They will also make clear that if they have to raise all the money privately, the repairs will take much longer, giving the new Camden aquarium greater opportunity to slice into the National Aquarium's attendance.

"If we stumble," Mr. Gunther warned, "it will be very difficult to regain the niche that we have now." During the shutdown, Mr. Gunther said, the aquarium plans to have alternative exhibits, including a laser show.

He said the aquarium is also considering cutting its ticket prices during the shutdown.

As it is, the aquarium says it has delayed the repairs until the last moment.

Although the deterioration of the tanks was discovered in 1988, the aquarium was then busily erecting the $35 million Marine Mammal Pavilion and couldn't consider shutting down the central tanks without another attraction ready.

It also had to virtually rebuild the so-called "deep dive" -- once the home of the dolphins and then the beluga whales and now rays -- which was beginning to leak badly.

Although the aquarium has emphasized the necessity for the structural repairs to the concrete tanks, that work actually represents a small part of the project, only about $1.5 million worth.

The aquarium is taking advantage of the emptied tanks to attend many other matters as well.

About $270,000 will go to repair the floor one story below. That fTC floor, above a reservoir tank, supports the life-support apparatus of the central tanks. It was never treated with protective coating and, supported now by makeshift wooden beams, is near collapse.

The aquarium will police the huge observation windows of the central tanks. It will restore the frayed mural above them. And it will replace, at a cost of $1 million, the coral reef, which is disintegrating in the salt water.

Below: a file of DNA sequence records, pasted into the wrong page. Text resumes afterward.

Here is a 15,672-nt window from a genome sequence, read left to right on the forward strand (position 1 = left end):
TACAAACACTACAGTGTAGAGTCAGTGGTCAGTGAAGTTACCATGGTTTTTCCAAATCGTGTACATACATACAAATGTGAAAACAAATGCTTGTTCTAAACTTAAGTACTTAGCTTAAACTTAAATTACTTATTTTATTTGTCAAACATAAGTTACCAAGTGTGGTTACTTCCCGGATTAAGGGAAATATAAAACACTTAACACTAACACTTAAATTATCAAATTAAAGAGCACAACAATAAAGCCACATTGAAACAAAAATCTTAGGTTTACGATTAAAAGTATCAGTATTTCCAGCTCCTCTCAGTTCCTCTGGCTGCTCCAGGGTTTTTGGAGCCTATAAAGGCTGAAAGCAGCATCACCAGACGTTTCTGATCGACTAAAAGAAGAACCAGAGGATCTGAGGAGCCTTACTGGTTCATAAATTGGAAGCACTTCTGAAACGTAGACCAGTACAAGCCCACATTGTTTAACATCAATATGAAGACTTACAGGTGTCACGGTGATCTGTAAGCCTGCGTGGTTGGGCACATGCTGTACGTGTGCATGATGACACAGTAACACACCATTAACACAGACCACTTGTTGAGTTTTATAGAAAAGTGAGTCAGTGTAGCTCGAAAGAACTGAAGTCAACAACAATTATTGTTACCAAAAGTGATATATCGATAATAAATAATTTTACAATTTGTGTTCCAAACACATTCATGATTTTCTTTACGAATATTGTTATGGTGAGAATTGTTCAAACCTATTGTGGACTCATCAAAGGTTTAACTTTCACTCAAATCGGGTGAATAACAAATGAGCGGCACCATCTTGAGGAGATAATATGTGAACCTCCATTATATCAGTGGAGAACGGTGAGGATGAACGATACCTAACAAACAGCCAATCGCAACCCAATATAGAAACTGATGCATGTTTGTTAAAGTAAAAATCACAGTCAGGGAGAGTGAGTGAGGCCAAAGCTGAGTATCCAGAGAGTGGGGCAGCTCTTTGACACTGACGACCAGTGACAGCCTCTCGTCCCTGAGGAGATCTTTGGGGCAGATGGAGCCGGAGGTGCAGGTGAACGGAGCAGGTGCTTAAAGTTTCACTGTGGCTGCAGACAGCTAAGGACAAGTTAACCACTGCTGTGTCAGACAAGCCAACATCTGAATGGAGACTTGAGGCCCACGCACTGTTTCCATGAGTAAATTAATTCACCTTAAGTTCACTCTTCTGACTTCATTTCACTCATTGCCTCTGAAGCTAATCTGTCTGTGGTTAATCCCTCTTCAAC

Hidden from view of visitors, the aquarium will also fully upgrade the life-support system for the central tanks, creating three separate systems, one for each tank and a third to support the adjoining deep dive. Aquarium officials say the fish in each exhibit can be treated more effectively if they have independent water systems.

In addition, the aquarium plans to vastly improve the lighting and sound systems, including the installation of a sound system that will enable visitors to talk to divers in the tanks.

When done, aquarium officials say the central tanks should last for another 20 years.

Just what went wrong in the last 11 years is not altogether clear, although the aquarium attributes the deterioration of the concrete and underlying steel bars to the failure of the coatings.

Those coatings, applied at the end of construction, are intended protect the concrete from the highly corrosive effects of the salt water in the tanks.

What happened to the coating is a mystery, although Mr. Flanders acknowledged that it would have been reasonable to expect the coatings to have lasted three to five more years.